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Discussion Starter · #1 ·
I can keep it going straight but it becomes a challenge. It has a tendency to want to twitch around on me once I get over 105 and I'm running 108 in the quarter now. I have good air pressure so its not the tires. Alignment is good, suspension is all new. I have braces n crap. I had thought at one time that it was getting air up under the hood so I lowered the front end a couple of inches and that seemed to help.

Recently I lowered the back of the car down about 3 inches with shorter tires and some rear suspension work. The twitch is back now. On these old mustangs the hood lip is straight and I guess it tends to grab air and become an air foil at speed. I don't want to run it without the hood. It could also be that the front underneath around the engine is catching air and trying to lift it up.

Would spoilers help stablize it without slowing me down? I've heard that the R model front valance helps but I don't like the way they look. I also don't care for the chin spoilers at all.

I would prefer to put a small air dam under the front valance. It would be maybe a 2 inch deal that doesn't show up too much but gives it just a little push to keep air from getting up under the car. Unfortunately, I haven't found that anybody makes one so I would have to make my own. I'm not sure that is the problem though. Maybe it needs a rear deck spoiler too?

Maybe the tail off a Cessna? LOL.
 

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Go grab one off your local riced out celica! Yeah, Downforce is good stuff for stability, most the weight is in the rear of the car while accelerating, so a front valence would be good for some downforce on the front tires
 

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A front spoiler would help, however, have you checked out your steering box? Most of these cars, still running the stock setup, have a lot of play. You can check Maer Racing and Tony Branda for front spoilers. A front spoiler will also help with cooling as it creates a negative pressure area behind it which helps pull air through the radiator at speed.
 

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You might want to check the bump-steer of the front end also. When the front end rises, the wheel alignment count have too much toe in or out.
 

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Had the same problem with my 65 coupe until I added a cheap fiberglass front spoiler...problem solved!
 

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Hottarod do you have power steering?If you have a worn control valve it can cause a wandering feeling even though everything else is tight.I saw a neat article once where they were taking pictures of cars at the top end of the track.You wouldn't believe some of the distorted hoods and bumpers that they saw.While I doubt this is a problem for you as your car is steel it might not hurt to have someone take a pic at the line.Also if you have adjustable shocks on the front are they letting the car settle back down after weight transfer?I would try a little spoiler under the chin somewhere,better to have that than a crashed car and maybe your life on the line.Be careful until you get sorted out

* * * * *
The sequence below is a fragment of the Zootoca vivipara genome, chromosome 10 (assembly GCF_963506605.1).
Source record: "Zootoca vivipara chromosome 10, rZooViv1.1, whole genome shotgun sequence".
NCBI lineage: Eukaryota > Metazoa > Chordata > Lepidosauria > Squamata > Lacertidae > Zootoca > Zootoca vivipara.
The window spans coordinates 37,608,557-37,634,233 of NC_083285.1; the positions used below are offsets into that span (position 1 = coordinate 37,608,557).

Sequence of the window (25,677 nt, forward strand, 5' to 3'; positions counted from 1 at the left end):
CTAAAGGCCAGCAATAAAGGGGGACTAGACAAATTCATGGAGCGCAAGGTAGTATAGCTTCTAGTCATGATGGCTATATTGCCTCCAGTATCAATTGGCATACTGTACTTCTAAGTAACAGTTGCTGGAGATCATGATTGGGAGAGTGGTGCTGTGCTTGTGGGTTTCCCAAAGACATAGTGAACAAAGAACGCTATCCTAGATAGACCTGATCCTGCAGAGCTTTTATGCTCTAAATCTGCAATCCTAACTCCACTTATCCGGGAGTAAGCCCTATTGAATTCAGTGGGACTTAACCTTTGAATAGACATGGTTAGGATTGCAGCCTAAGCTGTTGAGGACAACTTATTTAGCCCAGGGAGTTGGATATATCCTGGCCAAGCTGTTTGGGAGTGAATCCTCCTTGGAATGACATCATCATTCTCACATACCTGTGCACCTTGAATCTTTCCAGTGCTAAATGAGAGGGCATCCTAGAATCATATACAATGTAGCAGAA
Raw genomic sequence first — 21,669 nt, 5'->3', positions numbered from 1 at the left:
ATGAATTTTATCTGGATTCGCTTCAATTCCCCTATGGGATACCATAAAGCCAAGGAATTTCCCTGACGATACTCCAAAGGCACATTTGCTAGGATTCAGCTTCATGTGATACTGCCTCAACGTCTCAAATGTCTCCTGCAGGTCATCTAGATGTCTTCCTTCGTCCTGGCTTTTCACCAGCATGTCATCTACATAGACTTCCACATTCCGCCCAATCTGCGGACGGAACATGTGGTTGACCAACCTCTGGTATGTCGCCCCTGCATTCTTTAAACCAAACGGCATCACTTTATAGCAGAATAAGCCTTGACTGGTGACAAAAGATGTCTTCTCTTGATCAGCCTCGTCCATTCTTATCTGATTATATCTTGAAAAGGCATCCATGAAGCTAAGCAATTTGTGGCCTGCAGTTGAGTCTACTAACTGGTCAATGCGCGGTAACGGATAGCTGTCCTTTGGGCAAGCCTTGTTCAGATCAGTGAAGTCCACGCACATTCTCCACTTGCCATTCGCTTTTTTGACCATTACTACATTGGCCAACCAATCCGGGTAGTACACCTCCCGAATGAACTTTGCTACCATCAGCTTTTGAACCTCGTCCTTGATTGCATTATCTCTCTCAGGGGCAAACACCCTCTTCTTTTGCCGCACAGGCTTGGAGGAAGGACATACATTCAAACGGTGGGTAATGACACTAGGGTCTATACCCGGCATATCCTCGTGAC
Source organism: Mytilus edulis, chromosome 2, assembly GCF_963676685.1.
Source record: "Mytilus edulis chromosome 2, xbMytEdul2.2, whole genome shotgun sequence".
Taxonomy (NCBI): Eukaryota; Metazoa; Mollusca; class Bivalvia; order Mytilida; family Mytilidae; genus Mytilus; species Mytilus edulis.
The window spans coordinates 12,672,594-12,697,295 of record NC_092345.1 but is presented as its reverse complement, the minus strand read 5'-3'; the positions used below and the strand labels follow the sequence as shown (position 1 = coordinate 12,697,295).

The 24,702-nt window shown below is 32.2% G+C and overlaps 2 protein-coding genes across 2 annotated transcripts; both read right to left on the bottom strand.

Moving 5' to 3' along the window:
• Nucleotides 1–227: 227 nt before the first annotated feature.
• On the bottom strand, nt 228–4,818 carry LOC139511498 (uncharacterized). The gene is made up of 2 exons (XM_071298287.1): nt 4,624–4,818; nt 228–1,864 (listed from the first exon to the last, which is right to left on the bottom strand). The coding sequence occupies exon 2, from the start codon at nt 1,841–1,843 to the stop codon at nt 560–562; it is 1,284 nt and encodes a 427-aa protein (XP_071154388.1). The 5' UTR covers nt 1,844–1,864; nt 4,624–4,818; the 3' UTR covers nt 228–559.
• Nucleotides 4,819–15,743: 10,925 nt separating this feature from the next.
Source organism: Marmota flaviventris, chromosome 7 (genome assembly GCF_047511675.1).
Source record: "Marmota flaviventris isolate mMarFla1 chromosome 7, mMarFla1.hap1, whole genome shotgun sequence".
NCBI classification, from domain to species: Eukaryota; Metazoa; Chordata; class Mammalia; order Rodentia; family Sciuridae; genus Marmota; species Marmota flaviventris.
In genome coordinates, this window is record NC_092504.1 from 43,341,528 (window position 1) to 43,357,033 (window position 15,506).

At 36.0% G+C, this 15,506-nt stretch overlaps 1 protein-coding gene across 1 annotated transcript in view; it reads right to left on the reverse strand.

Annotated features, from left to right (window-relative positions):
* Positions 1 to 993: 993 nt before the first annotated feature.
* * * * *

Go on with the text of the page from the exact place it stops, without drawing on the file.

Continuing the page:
<font size=-1>[ This Message was edited by: frdnut on 5/14/02 1:11am ]</font>
 

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Have never had this problem with my 65 FB, and its running over 130 MPH. I did have the car checked front to back with a laser to make sure it was running straight and had it weighed at the corners to make sure the weight distribution was OK. Some minor adjustments were made in alignment, but have never had that "lifting" feeling. All valances are stock, no rear deck spoilers.

Ron
 

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Mine is solid as a rock, and it goes around 130mph. I would be looking into the front end.

Are the shocks relatively new? Dead shocks will make one feel that way.

I'd also check the steering box, and tighten it up a little if it's loose. If there is more than an inch of free play in the steering wheel, you've got too much. Have someone move the wheel back and forth with the front tires on the ground, and see where any 'slop' is coming from.

I'd have the front end alignment double checked. The camber and caster MUST be adjusted by unbolting the upper control arms and adding/subtracting shims between the arm and the shock tower. (back up behind the front springs) Most shops are hesitant to do this because it's pretty much a 'trial and error' affair. It's a real pain in the ass to do it right, so many shops totally skip this process and only set the toe-in. (all you need to do there is twist the tie-rod sleeves)